Programming Game Boy Games using GBDK: Part 5, ROM Banking

Part 1: Configuring, Programming, and Compiling

Part 2: Placing Tiles and Moving Sprites

Part 3: Using GBTD and GBMB

Part 4: Colliding Sprites and Project Management

Part 5: ROM Banking

Memory Management

Internal memory locations on the Game Boy
Internal memory locations on the Game Boy

When the Game Boy was released back in 1989, using multiple megabytes of memory was inefficient from a design point-of-view because the cost of using so much memory was highly impractical for most companies to make back the initial production costs. However, as the years went by — and given Moore’s Law — the costs came down and, when it was discontinued in 2003, eight megabyte or larger cartridges were common.

However, by its original design, the Game Boy can only access 16 KB of ROM memory at a time. To get around this limitation, ROM sections of 16 KB code can be accessed through a technique called ‘banking’: one section of 16 KB code swapped for another.

By default, a Game Boy game, with no additional code or cartridge changes, is 32 KB with two 16 KB sections for all of its code, including any maps or large arrays.

GBDK Complications

Part of the way GBDK was designed was such that it doesn’t understand banking directly. Instead, it has the SWITCH_ROM_MBC1() function that can swap out existing ROM banks. However, to use additional banks requires additional compiling code instructions.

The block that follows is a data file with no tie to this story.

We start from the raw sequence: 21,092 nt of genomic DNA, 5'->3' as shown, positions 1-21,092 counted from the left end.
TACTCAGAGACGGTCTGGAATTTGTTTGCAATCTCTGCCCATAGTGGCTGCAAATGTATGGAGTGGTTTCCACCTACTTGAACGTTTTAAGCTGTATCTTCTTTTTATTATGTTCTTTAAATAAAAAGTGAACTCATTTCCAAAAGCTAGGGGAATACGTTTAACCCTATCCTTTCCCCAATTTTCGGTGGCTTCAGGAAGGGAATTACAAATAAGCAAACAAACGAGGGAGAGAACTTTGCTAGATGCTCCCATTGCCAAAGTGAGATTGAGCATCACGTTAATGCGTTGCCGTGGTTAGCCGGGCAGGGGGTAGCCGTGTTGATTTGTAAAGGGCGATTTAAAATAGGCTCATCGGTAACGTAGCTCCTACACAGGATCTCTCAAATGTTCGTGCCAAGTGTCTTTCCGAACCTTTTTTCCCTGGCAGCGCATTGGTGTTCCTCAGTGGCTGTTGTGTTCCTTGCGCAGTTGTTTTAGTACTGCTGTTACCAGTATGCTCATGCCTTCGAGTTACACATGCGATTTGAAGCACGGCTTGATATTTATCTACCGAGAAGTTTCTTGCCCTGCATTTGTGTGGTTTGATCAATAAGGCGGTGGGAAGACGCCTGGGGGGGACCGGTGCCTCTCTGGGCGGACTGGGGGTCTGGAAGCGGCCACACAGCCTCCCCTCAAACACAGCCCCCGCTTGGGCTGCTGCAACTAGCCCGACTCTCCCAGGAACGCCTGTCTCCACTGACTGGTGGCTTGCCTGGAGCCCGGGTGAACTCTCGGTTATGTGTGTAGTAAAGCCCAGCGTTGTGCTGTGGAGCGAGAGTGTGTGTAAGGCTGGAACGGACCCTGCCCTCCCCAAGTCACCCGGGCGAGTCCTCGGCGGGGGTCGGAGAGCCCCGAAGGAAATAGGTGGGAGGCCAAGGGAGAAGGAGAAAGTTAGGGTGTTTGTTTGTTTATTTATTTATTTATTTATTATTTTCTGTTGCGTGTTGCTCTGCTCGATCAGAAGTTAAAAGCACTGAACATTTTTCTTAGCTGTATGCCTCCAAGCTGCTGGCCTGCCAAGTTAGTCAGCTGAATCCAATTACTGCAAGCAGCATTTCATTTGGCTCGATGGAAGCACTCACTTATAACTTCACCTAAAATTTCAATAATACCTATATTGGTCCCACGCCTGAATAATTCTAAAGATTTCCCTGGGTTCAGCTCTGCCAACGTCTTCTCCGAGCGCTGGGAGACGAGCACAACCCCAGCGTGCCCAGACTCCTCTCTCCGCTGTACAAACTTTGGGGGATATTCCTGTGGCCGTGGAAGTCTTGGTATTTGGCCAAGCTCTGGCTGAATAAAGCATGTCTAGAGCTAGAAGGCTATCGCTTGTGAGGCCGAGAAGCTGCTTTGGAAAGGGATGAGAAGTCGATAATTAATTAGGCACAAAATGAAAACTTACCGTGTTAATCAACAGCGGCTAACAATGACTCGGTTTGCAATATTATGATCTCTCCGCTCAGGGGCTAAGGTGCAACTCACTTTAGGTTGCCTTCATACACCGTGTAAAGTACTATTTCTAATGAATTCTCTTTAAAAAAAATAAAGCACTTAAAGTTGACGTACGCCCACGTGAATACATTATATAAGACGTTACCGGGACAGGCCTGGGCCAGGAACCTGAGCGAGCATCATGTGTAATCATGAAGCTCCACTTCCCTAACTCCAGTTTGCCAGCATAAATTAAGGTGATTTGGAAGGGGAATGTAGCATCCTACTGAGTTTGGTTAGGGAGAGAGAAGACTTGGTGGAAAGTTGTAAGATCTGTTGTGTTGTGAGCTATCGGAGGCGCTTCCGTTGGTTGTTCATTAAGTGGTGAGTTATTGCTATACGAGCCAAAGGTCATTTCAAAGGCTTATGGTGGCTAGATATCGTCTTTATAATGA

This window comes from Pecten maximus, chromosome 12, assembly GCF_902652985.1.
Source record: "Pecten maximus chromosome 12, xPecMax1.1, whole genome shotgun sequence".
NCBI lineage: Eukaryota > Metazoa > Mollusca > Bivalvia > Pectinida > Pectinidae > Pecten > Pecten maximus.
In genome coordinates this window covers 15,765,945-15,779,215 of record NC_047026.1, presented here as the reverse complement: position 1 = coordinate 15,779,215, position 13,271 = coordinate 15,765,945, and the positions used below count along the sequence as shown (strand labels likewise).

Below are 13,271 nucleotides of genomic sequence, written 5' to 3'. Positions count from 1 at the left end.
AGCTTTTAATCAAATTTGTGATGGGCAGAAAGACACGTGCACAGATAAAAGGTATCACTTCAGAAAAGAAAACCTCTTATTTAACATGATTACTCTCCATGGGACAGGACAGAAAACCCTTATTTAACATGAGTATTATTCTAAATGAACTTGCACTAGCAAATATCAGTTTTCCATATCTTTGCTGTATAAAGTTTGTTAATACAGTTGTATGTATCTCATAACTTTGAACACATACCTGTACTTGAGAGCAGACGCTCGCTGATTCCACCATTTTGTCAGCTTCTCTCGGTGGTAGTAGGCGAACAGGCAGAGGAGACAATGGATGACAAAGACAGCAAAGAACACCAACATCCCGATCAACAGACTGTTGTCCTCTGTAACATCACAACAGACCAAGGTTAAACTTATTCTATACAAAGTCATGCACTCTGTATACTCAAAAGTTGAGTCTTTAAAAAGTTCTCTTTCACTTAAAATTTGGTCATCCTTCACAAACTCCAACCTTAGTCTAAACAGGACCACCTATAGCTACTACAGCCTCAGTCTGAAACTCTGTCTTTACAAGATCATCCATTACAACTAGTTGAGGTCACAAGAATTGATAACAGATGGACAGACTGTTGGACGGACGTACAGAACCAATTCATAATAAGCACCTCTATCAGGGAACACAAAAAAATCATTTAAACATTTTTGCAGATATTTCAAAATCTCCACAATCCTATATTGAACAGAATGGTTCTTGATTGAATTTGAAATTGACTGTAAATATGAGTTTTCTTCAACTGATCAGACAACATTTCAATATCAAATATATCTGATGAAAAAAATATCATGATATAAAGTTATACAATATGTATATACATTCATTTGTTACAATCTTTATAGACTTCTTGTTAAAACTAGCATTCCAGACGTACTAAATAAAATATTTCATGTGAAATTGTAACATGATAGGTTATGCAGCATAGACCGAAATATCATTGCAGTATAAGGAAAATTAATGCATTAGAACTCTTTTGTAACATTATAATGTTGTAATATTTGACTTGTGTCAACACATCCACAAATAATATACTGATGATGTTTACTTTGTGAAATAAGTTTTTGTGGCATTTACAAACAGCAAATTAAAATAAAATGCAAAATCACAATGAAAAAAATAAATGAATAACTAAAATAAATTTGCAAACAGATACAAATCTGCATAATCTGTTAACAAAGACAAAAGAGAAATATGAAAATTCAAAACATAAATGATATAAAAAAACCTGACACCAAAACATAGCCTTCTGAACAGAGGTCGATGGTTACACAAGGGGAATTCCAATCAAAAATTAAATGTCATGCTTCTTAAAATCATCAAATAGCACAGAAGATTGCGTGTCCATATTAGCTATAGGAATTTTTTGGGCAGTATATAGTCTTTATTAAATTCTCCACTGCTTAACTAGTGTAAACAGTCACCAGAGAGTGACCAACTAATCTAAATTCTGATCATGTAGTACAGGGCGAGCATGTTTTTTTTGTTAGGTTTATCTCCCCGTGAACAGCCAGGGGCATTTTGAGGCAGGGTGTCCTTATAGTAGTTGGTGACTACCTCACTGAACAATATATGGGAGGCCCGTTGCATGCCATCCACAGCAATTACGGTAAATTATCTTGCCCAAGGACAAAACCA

For each additional bank, the instructions “-Wf-boX -Wf-baX” need to be added where X is the bank a file represents.

To combine all the resulting files, use “-Wl-ytX -Wl-yoY -Wl-yaY” where X is the type of cartridge and Y is the number of total banks to the next power of two.

Note: If you are defining banks explicitly starting with at least one, use four total banks.

Continuing Examples




Switching, extern, and calling functions

Once a bank has been switched, its functions cannot normally be accessed. Anything that happens in that 16 KB is limited to that bank. However, using the keyword “extern,” a reference can be maintained into a separate bank when declaring a function. To use another bank’s functions, it is as easy as using something, like in the above example: extern void update().

Using this technique opens up the ability to build on the first concept from Part 4, as well: Make your code as module as possible.

Because of the much larger amount of memory now available through banking, the storage of more maps, arrays, and other larger data structures can be separated into other banks, initially loaded through SWITCH_ROM_MBC1() calls and then referencing them through use of extern. In fact, this is a common and even recommended practice to logically break up sections of dialogue, when using tile-based displaying, or to have many in-game area maps in different sections and as part of different ROM banks.

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